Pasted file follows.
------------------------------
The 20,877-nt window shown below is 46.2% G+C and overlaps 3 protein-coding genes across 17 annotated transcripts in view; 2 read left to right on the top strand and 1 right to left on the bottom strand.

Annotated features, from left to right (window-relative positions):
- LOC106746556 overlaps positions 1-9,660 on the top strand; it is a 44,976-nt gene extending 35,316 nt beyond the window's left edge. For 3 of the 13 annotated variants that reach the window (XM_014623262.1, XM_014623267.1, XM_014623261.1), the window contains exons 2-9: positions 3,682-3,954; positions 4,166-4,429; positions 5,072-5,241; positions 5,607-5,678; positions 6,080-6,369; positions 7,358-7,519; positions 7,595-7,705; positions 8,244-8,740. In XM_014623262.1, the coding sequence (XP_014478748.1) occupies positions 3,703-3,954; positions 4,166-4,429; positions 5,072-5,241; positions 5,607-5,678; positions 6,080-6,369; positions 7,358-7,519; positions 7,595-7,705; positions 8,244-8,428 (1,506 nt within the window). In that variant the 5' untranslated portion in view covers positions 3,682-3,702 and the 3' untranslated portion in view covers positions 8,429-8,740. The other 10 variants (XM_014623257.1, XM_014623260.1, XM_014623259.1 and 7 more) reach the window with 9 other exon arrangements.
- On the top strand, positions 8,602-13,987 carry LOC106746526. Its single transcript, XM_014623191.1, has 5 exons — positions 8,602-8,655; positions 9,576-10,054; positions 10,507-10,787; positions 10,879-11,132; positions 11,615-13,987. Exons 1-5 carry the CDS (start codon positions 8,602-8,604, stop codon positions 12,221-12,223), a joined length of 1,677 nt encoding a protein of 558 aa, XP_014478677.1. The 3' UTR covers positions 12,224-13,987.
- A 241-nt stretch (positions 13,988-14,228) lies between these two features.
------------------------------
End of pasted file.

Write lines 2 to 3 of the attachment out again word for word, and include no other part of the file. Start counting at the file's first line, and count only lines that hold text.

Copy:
Annotated features, from left to right (window-relative positions):
- LOC106746556 overlaps positions 1-9,660 on the top strand; it is a 44,976-nt gene extending 35,316 nt beyond the window's left edge. For 3 of the 13 annotated variants that reach the window (XM_014623262.1, XM_014623267.1, XM_014623261.1), the window contains exons 2-9: positions 3,682-3,954; positions 4,166-4,429; positions 5,072-5,241; positions 5,607-5,678; positions 6,080-6,369; positions 7,358-7,519; positions 7,595-7,705; positions 8,244-8,740. In XM_014623262.1, the coding sequence (XP_014478748.1) occupies positions 3,703-3,954; positions 4,166-4,429; positions 5,072-5,241; positions 5,607-5,678; positions 6,080-6,369; positions 7,358-7,519; positions 7,595-7,705; positions 8,244-8,428 (1,506 nt within the window). In that variant the 5' untranslated portion in view covers positions 3,682-3,702 and the 3' untranslated portion in view covers positions 8,429-8,740. The other 10 variants (XM_014623257.1, XM_014623260.1, XM_014623259.1 and 7 more) reach the window with 9 other exon arrangements.